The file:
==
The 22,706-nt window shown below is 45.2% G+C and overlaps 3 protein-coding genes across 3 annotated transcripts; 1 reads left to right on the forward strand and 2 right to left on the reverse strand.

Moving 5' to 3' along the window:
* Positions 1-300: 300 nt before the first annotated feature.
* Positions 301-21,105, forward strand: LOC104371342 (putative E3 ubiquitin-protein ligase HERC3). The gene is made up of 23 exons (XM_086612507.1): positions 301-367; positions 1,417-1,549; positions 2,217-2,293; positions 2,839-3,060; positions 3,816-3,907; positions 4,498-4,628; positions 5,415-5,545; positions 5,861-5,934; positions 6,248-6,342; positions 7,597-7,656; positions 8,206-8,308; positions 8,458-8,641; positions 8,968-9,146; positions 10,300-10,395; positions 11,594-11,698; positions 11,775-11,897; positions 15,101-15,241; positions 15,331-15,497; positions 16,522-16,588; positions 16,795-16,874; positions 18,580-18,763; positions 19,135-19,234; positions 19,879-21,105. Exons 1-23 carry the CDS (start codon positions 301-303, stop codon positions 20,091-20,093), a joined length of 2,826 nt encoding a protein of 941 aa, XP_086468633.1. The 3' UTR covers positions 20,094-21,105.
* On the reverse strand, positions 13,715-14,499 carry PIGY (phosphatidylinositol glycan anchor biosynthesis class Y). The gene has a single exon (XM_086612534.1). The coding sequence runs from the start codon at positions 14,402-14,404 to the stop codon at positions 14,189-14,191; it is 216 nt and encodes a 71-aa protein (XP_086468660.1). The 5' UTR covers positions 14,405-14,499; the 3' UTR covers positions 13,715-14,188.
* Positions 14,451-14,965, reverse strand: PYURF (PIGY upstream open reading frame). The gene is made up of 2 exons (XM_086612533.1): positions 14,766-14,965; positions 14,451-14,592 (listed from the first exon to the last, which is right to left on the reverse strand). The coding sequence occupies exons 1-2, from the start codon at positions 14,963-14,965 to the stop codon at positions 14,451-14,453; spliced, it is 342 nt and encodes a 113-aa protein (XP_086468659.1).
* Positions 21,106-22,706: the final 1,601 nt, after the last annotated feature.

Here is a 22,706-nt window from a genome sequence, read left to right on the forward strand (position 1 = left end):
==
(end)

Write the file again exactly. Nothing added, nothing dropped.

The 22,706-nt window shown below is 45.2% G+C and overlaps 3 protein-coding genes across 3 annotated transcripts; 1 reads left to right on the forward strand and 2 right to left on the reverse strand.

Moving 5' to 3' along the window:
* Positions 1-300: 300 nt before the first annotated feature.
* Positions 301-21,105, forward strand: LOC104371342 (putative E3 ubiquitin-protein ligase HERC3). The gene is made up of 23 exons (XM_086612507.1): positions 301-367; positions 1,417-1,549; positions 2,217-2,293; positions 2,839-3,060; positions 3,816-3,907; positions 4,498-4,628; positions 5,415-5,545; positions 5,861-5,934; positions 6,248-6,342; positions 7,597-7,656; positions 8,206-8,308; positions 8,458-8,641; positions 8,968-9,146; positions 10,300-10,395; positions 11,594-11,698; positions 11,775-11,897; positions 15,101-15,241; positions 15,331-15,497; positions 16,522-16,588; positions 16,795-16,874; positions 18,580-18,763; positions 19,135-19,234; positions 19,879-21,105. Exons 1-23 carry the CDS (start codon positions 301-303, stop codon positions 20,091-20,093), a joined length of 2,826 nt encoding a protein of 941 aa, XP_086468633.1. The 3' UTR covers positions 20,094-21,105.
* On the reverse strand, positions 13,715-14,499 carry PIGY (phosphatidylinositol glycan anchor biosynthesis class Y). The gene has a single exon (XM_086612534.1). The coding sequence runs from the start codon at positions 14,402-14,404 to the stop codon at positions 14,189-14,191; it is 216 nt and encodes a 71-aa protein (XP_086468660.1). The 5' UTR covers positions 14,405-14,499; the 3' UTR covers positions 13,715-14,188.
* Positions 14,451-14,965, reverse strand: PYURF (PIGY upstream open reading frame). The gene is made up of 2 exons (XM_086612533.1): positions 14,766-14,965; positions 14,451-14,592 (listed from the first exon to the last, which is right to left on the reverse strand). The coding sequence occupies exons 1-2, from the start codon at positions 14,963-14,965 to the stop codon at positions 14,451-14,453; spliced, it is 342 nt and encodes a 113-aa protein (XP_086468659.1).
* Positions 21,106-22,706: the final 1,601 nt, after the last annotated feature.

Here is a 22,706-nt window from a genome sequence, read left to right on the forward strand (position 1 = left end):